So who opposes cheap, innovative chocolate making techniques? Warren Buffett, that’s who. Berkshire Hathaway has been in the chocolate business since 1972, when it bought San Francisco Area chocolate maker See’s. To be fair, Wolfe admits that Buffet’s interest in the chocolate war is “pecuniary” but she doesn’t seem to grasp why cheaper chocolate manufacturing is such a threat to makers of higher-end chocolate.
In fact, Wolfe seems to subscribe entirely for the line smaller chocolate makers line. “But many of the smaller chocolate makers see the effort to replace cocoa butter as a ploy that would allow the major companies to cut costs without risking their reputation—or sales. And that, the smaller companies argue, would not only mislead consumers but also give mass chocolate makers an unfair advantage,” she writes.
She seems blind to the paternalism of the smaller chocolate makers. Surely everyone already knows the ingredients are right there on the label, so that chocolate made with something other than cocoa butter will be disclosed immediately to consumers. What’s more, if the non-cocoa butter chocolate is really such a disastrous alternative , surely consumers would notice this too. In short, if the alternative recipe chocolate that Hershey wants to make is really so bad, shouldn’t this help the smaller makers who stick to their guns?
What the smaller chocolate makers really fear is that chocolate consumers won’t care enough to pay a premium for cocoa butter chocolate. When the price of making cocoa-butter chocolate increases, it decreases the price differential between the smaller makers and the big players. What the smaller makers are doing is trying to preserve the competitive advantage higher cocoa butter prices combined with the FDA requirements give them.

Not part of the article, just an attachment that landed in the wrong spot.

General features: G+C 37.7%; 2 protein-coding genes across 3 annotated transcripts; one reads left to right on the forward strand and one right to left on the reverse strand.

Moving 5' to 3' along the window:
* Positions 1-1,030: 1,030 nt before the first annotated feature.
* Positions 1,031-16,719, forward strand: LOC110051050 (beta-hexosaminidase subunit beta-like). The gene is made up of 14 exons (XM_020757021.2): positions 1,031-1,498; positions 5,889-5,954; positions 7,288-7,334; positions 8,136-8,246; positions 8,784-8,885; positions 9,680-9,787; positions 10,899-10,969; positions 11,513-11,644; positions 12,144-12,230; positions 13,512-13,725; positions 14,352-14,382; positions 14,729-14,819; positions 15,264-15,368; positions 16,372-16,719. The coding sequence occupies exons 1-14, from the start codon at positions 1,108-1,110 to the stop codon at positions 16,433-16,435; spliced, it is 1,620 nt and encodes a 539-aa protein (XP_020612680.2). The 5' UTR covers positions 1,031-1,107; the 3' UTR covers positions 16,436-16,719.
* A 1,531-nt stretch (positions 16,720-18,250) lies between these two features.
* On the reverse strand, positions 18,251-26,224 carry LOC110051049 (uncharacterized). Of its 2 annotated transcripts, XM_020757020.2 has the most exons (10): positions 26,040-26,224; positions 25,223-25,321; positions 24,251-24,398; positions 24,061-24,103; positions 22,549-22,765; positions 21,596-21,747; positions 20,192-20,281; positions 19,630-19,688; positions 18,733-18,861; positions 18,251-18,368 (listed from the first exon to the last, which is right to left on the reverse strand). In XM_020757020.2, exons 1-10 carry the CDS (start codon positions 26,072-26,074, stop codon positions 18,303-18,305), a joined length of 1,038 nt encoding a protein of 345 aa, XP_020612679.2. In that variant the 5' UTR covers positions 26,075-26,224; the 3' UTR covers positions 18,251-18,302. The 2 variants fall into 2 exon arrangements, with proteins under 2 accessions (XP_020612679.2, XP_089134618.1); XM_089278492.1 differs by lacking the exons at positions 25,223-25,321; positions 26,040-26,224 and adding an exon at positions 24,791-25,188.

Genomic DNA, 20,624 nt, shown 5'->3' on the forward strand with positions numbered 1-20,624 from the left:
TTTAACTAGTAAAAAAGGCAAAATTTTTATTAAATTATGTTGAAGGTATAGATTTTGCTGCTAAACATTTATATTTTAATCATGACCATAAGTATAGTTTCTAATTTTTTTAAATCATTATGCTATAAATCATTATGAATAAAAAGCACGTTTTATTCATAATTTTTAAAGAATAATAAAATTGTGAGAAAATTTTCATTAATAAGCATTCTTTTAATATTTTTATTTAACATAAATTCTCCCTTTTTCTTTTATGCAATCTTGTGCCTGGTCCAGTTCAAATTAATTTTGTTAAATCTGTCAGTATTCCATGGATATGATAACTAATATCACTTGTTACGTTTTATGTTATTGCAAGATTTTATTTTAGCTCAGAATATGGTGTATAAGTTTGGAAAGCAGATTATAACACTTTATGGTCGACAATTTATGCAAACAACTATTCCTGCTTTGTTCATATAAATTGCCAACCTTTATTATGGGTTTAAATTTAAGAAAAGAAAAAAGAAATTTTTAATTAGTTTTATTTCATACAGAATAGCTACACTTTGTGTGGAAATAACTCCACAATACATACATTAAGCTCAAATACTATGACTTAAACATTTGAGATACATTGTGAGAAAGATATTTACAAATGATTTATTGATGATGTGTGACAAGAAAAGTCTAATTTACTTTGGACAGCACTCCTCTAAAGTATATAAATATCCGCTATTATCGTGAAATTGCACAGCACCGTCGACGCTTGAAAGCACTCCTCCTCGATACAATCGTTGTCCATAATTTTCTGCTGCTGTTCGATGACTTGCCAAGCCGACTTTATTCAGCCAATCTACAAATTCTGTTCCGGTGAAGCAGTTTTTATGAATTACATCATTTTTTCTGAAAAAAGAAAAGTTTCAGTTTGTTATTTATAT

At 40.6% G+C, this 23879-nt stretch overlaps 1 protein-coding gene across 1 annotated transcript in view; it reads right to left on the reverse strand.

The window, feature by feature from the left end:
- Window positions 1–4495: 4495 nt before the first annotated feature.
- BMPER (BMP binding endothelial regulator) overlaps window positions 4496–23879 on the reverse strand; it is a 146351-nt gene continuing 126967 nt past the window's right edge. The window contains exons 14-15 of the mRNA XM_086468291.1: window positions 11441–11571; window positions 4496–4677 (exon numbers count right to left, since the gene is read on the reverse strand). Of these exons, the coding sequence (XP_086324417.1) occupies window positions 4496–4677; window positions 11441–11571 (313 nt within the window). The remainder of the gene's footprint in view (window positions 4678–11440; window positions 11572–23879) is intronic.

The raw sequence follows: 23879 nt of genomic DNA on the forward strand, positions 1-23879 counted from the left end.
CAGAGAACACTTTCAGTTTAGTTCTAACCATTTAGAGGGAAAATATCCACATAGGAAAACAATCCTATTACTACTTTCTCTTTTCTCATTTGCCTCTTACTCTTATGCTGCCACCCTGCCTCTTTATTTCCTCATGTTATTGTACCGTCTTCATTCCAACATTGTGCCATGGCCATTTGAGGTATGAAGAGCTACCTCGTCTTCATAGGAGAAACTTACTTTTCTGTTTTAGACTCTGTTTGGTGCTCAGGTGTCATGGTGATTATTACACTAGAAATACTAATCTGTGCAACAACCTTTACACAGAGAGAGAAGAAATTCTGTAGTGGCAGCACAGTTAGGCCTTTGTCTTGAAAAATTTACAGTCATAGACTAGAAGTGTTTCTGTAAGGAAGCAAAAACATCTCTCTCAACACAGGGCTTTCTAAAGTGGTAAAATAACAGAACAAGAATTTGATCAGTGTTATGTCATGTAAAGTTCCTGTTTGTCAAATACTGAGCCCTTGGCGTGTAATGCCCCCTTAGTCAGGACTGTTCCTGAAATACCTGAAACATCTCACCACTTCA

To put it another way, what’s really motivating the smaller chocolate makers is not an adherence to some Platonic ideal of chocolate. And that’s certainly not what’s got Warren Buffett fretting. What they fear is that the new recipe will be too good, and that chocolate consumers will flee the higher-priced cocoa chocolate for the lower priced, but still yummy, stuff that Big Chocolate wants to churn out.
We suppose that Wolfe is entitled to take the side of fancy, more expensive chocolate made in a traditional way. But by ignoring—or, worse, not noticing—at least half of the underlying real economic and politics dynamics behind the chocolate wars, she renders her article far less useful to readers. And since ignoring that part of the war makes her article read like just another version of the orthodox morality tale, she also makes her article a lot more boring.
But what she not entitled to do is take cheap shots at Hershey by expressing amazement that they regard her as unsympathetic. She ends her article by complaining that Hershey’s press office cancelled an invitation to tour a chocolate plant they own. But when you’re taking the official line of the traditionalists, you can’t really complain that revolutionaries don’t want to invite you over.
Chocolate Wars [Portfolio]